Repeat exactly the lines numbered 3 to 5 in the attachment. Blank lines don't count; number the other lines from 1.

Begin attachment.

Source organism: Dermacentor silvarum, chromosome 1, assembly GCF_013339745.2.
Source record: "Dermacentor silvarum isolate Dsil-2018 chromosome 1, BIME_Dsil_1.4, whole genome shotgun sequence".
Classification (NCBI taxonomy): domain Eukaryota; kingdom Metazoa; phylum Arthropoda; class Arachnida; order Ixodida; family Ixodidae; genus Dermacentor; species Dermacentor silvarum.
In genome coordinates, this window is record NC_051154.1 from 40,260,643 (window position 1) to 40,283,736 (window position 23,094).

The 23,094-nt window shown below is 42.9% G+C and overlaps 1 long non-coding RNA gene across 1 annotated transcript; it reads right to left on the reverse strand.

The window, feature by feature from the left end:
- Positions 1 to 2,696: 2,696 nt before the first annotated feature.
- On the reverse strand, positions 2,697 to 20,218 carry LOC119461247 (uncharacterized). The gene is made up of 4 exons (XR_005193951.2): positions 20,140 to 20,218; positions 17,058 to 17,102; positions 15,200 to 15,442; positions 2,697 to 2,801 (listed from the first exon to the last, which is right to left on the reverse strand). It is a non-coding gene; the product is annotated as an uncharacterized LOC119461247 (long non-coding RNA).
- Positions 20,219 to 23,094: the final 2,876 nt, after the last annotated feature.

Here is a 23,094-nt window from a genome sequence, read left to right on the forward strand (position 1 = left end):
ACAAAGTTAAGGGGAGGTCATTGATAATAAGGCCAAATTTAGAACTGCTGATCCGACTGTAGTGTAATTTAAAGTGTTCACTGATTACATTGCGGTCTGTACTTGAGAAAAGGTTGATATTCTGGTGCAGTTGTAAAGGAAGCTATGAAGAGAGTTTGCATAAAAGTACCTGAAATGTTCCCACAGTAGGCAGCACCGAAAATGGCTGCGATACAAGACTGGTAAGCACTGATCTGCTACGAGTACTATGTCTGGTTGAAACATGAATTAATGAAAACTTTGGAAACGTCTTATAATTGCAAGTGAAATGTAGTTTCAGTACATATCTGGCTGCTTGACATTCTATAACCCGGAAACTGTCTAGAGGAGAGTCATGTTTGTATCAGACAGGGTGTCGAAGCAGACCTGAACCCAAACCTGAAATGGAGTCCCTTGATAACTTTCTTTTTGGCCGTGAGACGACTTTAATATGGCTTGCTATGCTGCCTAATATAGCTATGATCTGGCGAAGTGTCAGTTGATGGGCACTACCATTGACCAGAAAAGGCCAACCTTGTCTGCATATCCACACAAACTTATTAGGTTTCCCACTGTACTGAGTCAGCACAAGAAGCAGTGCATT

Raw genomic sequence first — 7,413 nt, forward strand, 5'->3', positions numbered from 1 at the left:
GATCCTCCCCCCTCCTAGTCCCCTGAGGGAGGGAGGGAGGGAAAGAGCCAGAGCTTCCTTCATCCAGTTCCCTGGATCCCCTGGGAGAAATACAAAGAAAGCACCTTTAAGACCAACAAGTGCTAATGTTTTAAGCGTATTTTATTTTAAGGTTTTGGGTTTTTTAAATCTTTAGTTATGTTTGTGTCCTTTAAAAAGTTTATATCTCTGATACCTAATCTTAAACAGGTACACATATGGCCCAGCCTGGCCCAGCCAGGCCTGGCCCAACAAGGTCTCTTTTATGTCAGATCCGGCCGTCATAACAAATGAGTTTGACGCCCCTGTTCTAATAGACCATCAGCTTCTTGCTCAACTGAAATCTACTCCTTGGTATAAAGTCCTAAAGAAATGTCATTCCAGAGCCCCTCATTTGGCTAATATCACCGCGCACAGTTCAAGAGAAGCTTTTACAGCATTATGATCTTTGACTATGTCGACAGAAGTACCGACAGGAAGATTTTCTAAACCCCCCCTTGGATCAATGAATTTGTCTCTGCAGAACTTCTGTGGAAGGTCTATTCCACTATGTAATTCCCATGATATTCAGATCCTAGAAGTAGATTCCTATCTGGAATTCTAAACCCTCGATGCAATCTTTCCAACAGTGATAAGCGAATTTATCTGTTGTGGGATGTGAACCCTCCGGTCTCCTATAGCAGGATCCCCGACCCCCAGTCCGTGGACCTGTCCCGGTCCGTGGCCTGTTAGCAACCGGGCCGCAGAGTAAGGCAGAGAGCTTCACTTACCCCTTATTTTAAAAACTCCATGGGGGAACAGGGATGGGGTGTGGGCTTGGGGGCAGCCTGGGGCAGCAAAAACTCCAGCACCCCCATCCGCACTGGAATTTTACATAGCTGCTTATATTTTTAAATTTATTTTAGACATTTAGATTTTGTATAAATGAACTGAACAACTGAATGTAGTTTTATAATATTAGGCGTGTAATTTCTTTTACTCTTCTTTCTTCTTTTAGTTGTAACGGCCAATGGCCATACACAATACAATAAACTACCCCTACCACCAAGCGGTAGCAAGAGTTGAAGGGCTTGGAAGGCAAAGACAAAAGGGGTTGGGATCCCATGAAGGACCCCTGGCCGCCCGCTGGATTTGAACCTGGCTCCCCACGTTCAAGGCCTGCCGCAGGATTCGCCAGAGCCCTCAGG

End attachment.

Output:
Classification (NCBI taxonomy): domain Eukaryota; kingdom Metazoa; phylum Arthropoda; class Arachnida; order Ixodida; family Ixodidae; genus Dermacentor; species Dermacentor silvarum.
In genome coordinates, this window is record NC_051154.1 from 40,260,643 (window position 1) to 40,283,736 (window position 23,094).

The 23,094-nt window shown below is 42.9% G+C and overlaps 1 long non-coding RNA gene across 1 annotated transcript; it reads right to left on the reverse strand.